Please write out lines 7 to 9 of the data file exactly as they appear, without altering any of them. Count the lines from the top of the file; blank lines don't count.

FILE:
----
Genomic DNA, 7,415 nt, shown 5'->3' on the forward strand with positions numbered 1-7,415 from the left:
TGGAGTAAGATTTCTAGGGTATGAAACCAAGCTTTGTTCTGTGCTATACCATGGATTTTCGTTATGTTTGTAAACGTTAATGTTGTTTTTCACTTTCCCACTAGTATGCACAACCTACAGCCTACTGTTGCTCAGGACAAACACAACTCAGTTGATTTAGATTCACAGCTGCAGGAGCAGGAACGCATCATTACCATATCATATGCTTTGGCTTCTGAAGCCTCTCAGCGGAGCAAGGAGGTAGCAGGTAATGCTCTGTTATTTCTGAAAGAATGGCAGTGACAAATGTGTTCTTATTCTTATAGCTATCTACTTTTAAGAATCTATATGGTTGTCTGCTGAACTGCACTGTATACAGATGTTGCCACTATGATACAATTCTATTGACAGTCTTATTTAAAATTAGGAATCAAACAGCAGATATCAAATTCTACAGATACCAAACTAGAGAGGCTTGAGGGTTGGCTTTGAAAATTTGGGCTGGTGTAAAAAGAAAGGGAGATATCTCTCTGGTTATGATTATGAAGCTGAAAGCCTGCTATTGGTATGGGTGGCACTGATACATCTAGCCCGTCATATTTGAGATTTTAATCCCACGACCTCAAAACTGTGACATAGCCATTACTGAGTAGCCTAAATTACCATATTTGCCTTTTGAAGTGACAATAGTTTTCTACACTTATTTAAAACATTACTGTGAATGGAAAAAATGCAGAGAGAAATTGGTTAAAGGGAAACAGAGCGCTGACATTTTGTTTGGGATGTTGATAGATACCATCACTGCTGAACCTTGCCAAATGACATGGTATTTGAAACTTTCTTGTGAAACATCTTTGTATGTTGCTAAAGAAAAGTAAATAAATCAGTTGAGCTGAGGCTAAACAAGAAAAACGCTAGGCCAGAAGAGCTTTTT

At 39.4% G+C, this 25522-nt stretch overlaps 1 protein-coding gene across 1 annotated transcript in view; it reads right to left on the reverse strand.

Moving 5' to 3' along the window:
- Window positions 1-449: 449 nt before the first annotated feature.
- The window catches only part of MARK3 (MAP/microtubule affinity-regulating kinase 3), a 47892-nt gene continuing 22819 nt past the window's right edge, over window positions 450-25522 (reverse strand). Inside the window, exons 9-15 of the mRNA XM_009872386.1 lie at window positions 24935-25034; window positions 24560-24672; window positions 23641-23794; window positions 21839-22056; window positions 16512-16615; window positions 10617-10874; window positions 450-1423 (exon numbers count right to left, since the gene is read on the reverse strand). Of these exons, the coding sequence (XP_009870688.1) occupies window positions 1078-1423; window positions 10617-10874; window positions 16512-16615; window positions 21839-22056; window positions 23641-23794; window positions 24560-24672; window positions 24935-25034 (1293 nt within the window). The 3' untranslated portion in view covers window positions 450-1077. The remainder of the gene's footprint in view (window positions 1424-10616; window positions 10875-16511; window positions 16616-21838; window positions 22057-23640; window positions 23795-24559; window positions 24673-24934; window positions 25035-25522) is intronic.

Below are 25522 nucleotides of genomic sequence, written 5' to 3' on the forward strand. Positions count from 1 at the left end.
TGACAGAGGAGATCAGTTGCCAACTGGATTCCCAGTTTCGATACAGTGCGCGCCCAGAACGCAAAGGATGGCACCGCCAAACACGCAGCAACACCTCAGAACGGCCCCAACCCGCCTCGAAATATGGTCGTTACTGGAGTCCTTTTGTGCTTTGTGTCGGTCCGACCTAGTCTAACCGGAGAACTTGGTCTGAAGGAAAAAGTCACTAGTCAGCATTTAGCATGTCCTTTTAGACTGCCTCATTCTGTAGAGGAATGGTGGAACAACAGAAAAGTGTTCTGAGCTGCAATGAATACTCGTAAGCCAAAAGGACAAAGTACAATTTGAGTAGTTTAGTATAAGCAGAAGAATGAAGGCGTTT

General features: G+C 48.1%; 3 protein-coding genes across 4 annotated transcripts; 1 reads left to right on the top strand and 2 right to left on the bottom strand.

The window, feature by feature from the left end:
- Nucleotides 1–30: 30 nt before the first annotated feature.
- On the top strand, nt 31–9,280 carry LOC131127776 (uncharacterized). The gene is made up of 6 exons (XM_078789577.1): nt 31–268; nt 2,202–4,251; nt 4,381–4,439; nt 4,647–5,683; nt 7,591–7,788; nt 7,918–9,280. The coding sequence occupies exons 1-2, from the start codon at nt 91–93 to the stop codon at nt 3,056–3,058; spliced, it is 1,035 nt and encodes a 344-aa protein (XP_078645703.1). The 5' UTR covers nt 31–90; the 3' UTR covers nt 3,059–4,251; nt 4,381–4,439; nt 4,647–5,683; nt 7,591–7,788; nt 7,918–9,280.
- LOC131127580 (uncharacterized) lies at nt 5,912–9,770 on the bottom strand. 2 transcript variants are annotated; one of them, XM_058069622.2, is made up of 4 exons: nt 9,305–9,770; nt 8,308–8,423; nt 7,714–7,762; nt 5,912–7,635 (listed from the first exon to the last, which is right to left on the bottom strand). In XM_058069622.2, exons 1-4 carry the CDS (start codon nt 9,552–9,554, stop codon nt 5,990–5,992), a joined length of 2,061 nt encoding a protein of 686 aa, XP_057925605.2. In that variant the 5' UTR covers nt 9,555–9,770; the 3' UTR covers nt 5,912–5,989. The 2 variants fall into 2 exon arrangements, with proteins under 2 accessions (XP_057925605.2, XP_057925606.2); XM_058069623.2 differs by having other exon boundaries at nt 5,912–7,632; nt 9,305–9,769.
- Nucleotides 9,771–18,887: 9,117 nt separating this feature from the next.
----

Below are 25522 nucleotides of genomic sequence, written 5' to 3' on the forward strand. Positions count from 1 at the left end.
TGACAGAGGAGATCAGTTGCCAACTGGATTCCCAGTTTCGATACAGTGCGCGCCCAGAACGCAAAGGATGGCACCGCCAAACACGCAGCAACACCTCAGAACGGCCCCAACCCGCCTCGAAATATGGTCGTTACTGGAGTCCTTTTGTGCTTTGTGTCGGTCCGACCTAGTCTAACCGGAGAACTTGGTCTGAAGGAAAAAGTCACTAGTCAGCATTTAGCATGTCCTTTTAGACTGCCTCATTCTGTAGAGGAATGGTGGAACAACAGAAAAGTGTTCTGAGCTGCAATGAATACTCGTAAGCCAAAAGGACAAAGTACAATTTGAGTAGTTTAGTATAAGCAGAAGAATGAAGGCGTTT

General features: G+C 48.1%; 3 protein-coding genes across 4 annotated transcripts; 1 reads left to right on the top strand and 2 right to left on the bottom strand.